Join Date: Dec 2010
Location: southern Arizona
They certainly feel affection for some horses and some humans. When we sold Lilly in Dec 2010, Mia spent days standing at the edge of the corral where she could see the direction Lilly left. And she spent a lot of time calling softly while looking that way.
After a week, she stopped. I have no idea what would happen if she met Lilly again, but if we build a house on our empty lot, we'll find out - it is only 500 feet from Lilly's corral.
Toward humans? Affection, yes. Love? That depends on how deep the connection has to be before you call it love. When I proposed to my wife 6 weeks after our first date, I said I loved her. 26 years later, maybe I do. A lot of good times and a lot of very hard times over the last 26 years has changed what I call 'love'.
Horses have a very different way of thinking than humans do. On the whole, I think it is wrong to use words for human relations and apply it to a relationship with a horse.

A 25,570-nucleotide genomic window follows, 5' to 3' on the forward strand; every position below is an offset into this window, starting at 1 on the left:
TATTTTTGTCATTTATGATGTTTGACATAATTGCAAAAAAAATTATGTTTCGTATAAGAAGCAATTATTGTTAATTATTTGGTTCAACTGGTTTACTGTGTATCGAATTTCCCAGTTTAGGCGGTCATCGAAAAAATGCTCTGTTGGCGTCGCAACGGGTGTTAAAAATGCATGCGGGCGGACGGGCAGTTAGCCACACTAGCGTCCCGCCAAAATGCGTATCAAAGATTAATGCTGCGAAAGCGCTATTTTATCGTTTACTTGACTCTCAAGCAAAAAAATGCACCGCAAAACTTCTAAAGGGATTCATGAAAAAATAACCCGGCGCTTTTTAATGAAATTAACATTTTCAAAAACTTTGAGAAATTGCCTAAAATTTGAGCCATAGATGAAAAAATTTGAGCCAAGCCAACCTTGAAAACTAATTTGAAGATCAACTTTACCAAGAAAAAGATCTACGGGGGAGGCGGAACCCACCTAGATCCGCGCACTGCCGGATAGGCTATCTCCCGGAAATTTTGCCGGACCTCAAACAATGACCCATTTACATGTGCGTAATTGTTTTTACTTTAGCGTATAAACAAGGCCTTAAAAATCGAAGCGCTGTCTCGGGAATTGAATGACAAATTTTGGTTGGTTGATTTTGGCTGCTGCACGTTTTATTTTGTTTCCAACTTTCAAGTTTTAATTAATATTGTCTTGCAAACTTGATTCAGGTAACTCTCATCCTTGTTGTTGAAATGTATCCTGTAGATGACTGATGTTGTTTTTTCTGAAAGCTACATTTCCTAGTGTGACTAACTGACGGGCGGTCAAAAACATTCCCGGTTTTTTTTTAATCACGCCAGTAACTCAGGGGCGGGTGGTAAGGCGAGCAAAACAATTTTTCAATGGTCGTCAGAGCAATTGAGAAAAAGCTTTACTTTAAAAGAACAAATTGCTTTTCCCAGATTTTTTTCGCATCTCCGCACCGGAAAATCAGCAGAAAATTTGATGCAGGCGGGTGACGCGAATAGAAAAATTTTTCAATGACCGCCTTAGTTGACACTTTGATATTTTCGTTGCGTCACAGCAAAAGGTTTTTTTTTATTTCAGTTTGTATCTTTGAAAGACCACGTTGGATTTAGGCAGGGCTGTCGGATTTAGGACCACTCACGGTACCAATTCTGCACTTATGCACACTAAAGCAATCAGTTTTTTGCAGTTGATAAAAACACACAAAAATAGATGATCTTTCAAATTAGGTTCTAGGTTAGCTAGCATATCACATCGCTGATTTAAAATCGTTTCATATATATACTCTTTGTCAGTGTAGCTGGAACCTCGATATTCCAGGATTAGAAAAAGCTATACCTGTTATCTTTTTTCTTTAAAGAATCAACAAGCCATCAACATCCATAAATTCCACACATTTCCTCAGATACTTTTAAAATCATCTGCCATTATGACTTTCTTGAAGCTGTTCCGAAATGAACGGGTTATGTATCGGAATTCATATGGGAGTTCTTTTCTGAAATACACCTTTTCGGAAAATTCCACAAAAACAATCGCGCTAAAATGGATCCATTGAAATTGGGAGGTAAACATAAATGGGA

I have 3 horses. The 2 geldings trust me to feed them and be fair in my treatment of them. They 'like' me, but that like would be better described as 'they are content to be around me'. The mare & I have spent a lot more time together, and have had enough 'shared misery' to bond a bit more. She will seek me out for comfort when things are bad, and acts affectionate. She sometimes sticks her head under my arm after a ride, closes her eyes and listens as I talk into her ear. When riding, we are both constantly aware of each other, in a way that is very different from any other horse I've ridden. She is by far the most human-oriented horse I've met.
But if I sold her to a good owner, would she stand at the edge of the corral and call out to me for a week? Not one chance in one thousand. We're friends, but she isn't a human and she isn't a dog and I don't think I am fair to her to apply human ideas to her actions.
"People can teach us the rules, but only horses can teach us the art of riding."